A year ago Maggie was a few days from coming home from the NICU. She was taking every feed by mouth and doing great. We were so excited that life was going to start getting easier...what the heck happened?!!
One year later, Maggie is not taking anything by mouth. She is fed continuously 24 hours a day by a tube. She vomits half of what she eats and can't gain weight because of it. Everything is so interconnected : she's not ever going to take anything by mouth if she's not hungry; and she's not going to be hungry if she's fed continuously all day long; and she's not going to stop being fed 24 hours/day until her reflux gets under control and starts gaining weight; but she's never going to gain weight until she stops spitting up all of the time, and the only method for helping that is feeding her 24/hours a day. Really it's maddening.
Who would have thought that reflux could be so life-altering? I mean, ML had "reflux," but this is a whole different ballgame. I mean, it is so hard to sleep at night because I either changing her wet clothes and sheets or listening to her cough/throw up on the baby monitoring, wondering if I should go change her or should 'just check to make sure she's not choking to death on her own stomach contents."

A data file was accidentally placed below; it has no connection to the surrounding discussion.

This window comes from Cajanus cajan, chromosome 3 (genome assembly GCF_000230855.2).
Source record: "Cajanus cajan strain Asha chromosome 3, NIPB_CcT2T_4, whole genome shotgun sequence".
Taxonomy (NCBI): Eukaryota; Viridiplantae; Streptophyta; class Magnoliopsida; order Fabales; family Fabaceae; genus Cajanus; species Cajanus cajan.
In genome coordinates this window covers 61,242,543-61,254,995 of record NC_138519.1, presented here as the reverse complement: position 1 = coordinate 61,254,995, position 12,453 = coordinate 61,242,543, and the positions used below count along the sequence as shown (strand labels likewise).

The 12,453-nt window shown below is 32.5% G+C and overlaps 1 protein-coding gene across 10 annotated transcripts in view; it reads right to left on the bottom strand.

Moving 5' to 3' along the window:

It's awful, really. And I have been so focused on the torticollis that I have kind of put the feeding issues on the back burner, which is really bad. I think about how hard I worked to prevent her from being a baby that is dependent on their feeding tube. The hours I spent feeding her and working were for nothing, though. To think that just four months ago she was taking about 60% of her feeds through her bottle and we were just getting the g-tube to "bridge the gap." And it has been a disaster ever since because she can't keep anything down, and is still struggling to put on an ounce a week. Sometimes I really do just want to bang my head against the wall...
Having said all of that (sorry it feels good to vent), I am praying that my attitude will be a little softer and sweeter this year about all of Maggie's problems. That I can be joyful and thankful in all circumstances, because I know it is Gods will for me. That I can remember how far Maggie has come in a year, instead of the other way around. For example, she is now pointing at everything. and saying things like mama and dada. She can sit and stand with assistance. She is happy, despite her obvious discomfort. And he is breathing and her lungs are healthy. And, most importantly, she is here and alive, praise the Lord.
This week is a huge week for Maggie. We are seeing a neurologist, neurosurgeon, and a second cranial facial plastic surgeon. We are also checking in with the pulmonologist and dietician, too. I am praying that we will get some concrete answers about her torticollis that will help us make the best decision about her treatment plan.